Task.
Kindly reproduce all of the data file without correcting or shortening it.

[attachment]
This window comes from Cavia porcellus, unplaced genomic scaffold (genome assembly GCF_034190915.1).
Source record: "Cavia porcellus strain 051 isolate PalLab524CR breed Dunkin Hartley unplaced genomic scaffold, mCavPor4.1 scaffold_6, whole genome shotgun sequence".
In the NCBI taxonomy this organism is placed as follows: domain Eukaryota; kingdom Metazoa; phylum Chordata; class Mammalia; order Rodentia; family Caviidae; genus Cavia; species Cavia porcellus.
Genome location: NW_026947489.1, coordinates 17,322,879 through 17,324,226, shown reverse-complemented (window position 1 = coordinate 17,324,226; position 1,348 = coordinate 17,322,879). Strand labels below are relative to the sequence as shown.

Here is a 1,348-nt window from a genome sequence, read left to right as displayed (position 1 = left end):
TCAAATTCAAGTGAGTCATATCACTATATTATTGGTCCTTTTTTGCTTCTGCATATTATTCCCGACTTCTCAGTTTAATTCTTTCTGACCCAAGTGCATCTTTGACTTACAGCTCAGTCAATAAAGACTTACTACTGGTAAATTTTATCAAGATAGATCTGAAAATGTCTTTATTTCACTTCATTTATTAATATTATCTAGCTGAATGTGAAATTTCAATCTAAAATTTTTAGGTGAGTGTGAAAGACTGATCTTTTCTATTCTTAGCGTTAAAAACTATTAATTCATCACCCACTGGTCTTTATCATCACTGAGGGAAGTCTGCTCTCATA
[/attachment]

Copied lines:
This window comes from Cavia porcellus, unplaced genomic scaffold (genome assembly GCF_034190915.1).
Source record: "Cavia porcellus strain 051 isolate PalLab524CR breed Dunkin Hartley unplaced genomic scaffold, mCavPor4.1 scaffold_6, whole genome shotgun sequence".
In the NCBI taxonomy this organism is placed as follows: domain Eukaryota; kingdom Metazoa; phylum Chordata; class Mammalia; order Rodentia; family Caviidae; genus Cavia; species Cavia porcellus.
Genome location: NW_026947489.1, coordinates 17,322,879 through 17,324,226, shown reverse-complemented (window position 1 = coordinate 17,324,226; position 1,348 = coordinate 17,322,879). Strand labels below are relative to the sequence as shown.

Here is a 1,348-nt window from a genome sequence, read left to right as displayed (position 1 = left end):
TCAAATTCAAGTGAGTCATATCACTATATTATTGGTCCTTTTTTGCTTCTGCATATTATTCCCGACTTCTCAGTTTAATTCTTTCTGACCCAAGTGCATCTTTGACTTACAGCTCAGTCAATAAAGACTTACTACTGGTAAATTTTATCAAGATAGATCTGAAAATGTCTTTATTTCACTTCATTTATTAATATTATCTAGCTGAATGTGAAATTTCAATCTAAAATTTTTAGGTGAGTGTGAAAGACTGATCTTTTCTATTCTTAGCGTTAAAAACTATTAATTCATCACCCACTGGTCTTTATCATCACTGAGGGAAGTCTGCTCTCATA